Breaking through: Austin native has committed to play Division I basketball

Published 8:41 pm Thursday, April 4, 2024

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When Cham Okey departed Austin High School for prep school two after his junior year, he was taking a bet on himself.

Okey had to grow up incredibly fast and his basketball game has grown with him.

After two years away from his hometown, the former Packer has committed to play basketball at Division I Southern Illinois University-Edwardsville. 

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“It’s been a lot of work,” Okey said. “All of those times I woke up at 5 a.m. to come into the gym, I was wondering if it was going to be worth it and ended up being worth it. I felt like I was really wanted (at SIUE). The facilities are really big and it seems like they really wanted me. I fit really well into their offense.”

SIUE split the regular season series with Morehead State University, which played in the NCAA men’s basketball tournament this March. As Okey has been watching the tournament this year, he dreams of getting the Cougars over the hump and into the Big Dance.

Okey also has high hopes for his own game as he prepares for playing Division I basketball. 

“I’d love to be freshman of the year in the conference and I feel like I can achieve that if I stay consistent,” Okey said. “My biggest strengths are my shooting and my defense. I feel like I can guard anyone one through four.”

Okey’s strength has been forged from tragedy after the year 2022 was a whirlwind year for his family. Okey’s father Chol Opiew was murdered while visiting family in Ethiopia and in that same year, Okey helped lead the Packers to the Class A state basketball tournament. 

“The community supported me a lot back then, and I got through it,” Okey said. “My dad is one of the reasons why I’m doing what I’m doing. He was an encourager and he always encouraged us to do well in school. That’s why I have good grades.”

Ellis Middle School teacher Tom Fritz was Okey’s next door neighbor in Austin and he’s been highly involved with the Okey family. He coached Okey and his son Tommy Fritz to a city league championship in football and he’s always known Okey to be a hard worker.

“He spent a lot of time playing basketball and building his skill up. Cham would be out playing basketball and then he would come home and play some more,” Tom Fritz said. “He’s got a really good work ethic and we’re really proud of him. I know his dad also instilled the importance of education in him as well.”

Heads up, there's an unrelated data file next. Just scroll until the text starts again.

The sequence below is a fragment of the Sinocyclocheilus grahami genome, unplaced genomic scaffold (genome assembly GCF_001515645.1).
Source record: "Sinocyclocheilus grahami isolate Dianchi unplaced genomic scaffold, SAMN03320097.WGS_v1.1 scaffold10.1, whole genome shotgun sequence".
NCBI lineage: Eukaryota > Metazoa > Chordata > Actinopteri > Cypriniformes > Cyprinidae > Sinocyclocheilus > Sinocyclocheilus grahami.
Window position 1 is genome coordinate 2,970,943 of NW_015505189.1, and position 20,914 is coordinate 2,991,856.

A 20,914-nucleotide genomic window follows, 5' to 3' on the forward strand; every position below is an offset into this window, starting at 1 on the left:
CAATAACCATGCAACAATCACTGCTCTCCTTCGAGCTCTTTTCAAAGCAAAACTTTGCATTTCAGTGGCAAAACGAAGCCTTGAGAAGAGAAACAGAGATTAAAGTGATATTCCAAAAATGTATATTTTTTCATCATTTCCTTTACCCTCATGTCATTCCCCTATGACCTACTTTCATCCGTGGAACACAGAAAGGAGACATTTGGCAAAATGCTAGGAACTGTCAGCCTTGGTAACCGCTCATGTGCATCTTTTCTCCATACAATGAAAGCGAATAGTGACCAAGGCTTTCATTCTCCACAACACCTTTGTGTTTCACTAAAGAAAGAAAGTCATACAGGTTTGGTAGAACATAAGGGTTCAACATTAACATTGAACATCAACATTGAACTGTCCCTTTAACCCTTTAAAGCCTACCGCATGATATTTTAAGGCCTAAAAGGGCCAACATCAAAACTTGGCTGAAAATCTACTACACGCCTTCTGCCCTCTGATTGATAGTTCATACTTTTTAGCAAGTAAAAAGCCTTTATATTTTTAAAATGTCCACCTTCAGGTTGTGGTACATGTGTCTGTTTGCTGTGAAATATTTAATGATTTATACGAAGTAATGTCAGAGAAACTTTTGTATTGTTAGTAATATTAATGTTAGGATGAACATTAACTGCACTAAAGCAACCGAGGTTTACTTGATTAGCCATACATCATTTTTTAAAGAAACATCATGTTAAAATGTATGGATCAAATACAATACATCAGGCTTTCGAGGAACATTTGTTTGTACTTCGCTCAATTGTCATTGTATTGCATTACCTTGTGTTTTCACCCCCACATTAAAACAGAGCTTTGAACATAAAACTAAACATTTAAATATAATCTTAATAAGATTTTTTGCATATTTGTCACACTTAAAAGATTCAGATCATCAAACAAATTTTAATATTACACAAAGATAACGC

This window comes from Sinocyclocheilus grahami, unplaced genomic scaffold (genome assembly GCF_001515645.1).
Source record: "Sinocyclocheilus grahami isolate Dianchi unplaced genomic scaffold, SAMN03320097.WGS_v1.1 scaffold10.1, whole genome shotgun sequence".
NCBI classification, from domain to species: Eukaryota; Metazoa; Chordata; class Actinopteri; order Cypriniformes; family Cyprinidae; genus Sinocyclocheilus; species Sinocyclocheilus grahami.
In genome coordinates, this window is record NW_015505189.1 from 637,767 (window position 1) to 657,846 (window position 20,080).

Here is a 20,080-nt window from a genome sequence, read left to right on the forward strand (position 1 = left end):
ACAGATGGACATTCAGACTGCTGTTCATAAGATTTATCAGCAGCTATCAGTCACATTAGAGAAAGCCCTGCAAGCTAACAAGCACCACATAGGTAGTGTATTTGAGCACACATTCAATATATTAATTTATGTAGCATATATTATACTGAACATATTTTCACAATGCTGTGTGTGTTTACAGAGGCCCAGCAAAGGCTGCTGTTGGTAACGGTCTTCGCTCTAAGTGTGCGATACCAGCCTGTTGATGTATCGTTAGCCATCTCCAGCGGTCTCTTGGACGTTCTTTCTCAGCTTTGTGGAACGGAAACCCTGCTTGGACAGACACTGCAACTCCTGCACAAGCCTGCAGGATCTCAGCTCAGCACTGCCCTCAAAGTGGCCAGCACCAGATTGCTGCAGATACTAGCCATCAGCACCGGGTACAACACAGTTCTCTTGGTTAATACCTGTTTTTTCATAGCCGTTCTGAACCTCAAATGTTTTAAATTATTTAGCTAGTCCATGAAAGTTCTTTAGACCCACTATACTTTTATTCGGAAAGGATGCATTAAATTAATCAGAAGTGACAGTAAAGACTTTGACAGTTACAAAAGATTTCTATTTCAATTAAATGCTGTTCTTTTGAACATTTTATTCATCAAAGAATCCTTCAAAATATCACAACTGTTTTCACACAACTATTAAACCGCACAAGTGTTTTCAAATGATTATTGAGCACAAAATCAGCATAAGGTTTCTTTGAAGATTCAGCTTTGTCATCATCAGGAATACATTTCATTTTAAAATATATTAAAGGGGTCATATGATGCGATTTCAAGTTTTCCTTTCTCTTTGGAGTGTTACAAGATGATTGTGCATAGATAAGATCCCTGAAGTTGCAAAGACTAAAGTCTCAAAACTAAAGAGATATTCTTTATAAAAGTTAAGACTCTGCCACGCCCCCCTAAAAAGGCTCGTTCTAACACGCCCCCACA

After his junior season with the Packers, Okey transferred to Minnesota Prep in Minneapolis for his senior season and he played in Phoenix Prep this last season. Okey came into his own at Phoenix Prep, averaging 18 points, five rebounds, three assists and three steals, while shooting 50 percent from the field goals and 37 percent on three-pointers.

While attending prep school, Okey learned to become self motivated as classes were online and he lived in a house with some of his teammates. Besides staying busy with school, Okey learned how to dedicate himself in the weight room and he’s also stayed disciplined with his nutrition.

“It was crazy, but it was all worth it in the end,” Okey said. “It was a different experience than a public school. I feel like I’ve matured a lot. I had to learn to live on my own. There were a lot of sacrifices and the biggest thing I learned was all of the responsibilities that I had to take care of myself.”

Okey’s goal to play at the next level was fostered at an early age and it became stronger when he began to play better than his older brothers.

“I felt my whole life that I’ve always been better than my peers and in middle school I started taking it seriously because I saw that I could do something with it,” Okey said. “My brothers really helped me grow up.”

SIUE is located in Edwardsville, Illinois, which is 25 miles from St. Louis. The Cougars play in the Ohio Valley Conference and they went 17-16 overall last season.

Okey, who still considers going to state with the Packers as one of his favorite memories, is excited to represent his hometown at the next level.

“I thank all of my coaches, my parents, and all of my family and friends who have been big supporters,” Cham said.

Tom Fritz has had to follow Okey’s basketball career from afar since he left Austin two years ago, but he’s still supported him in every way possible.

“I think a lot of Cham’s growth started when he was a sophomore. His dad was gone a year before he passed and those boys and their uncle were pretty much running that house,” Fritz said. “They took care of their siblings and made sure they did their homework. I know Cham’s dad would be proud of him right now.”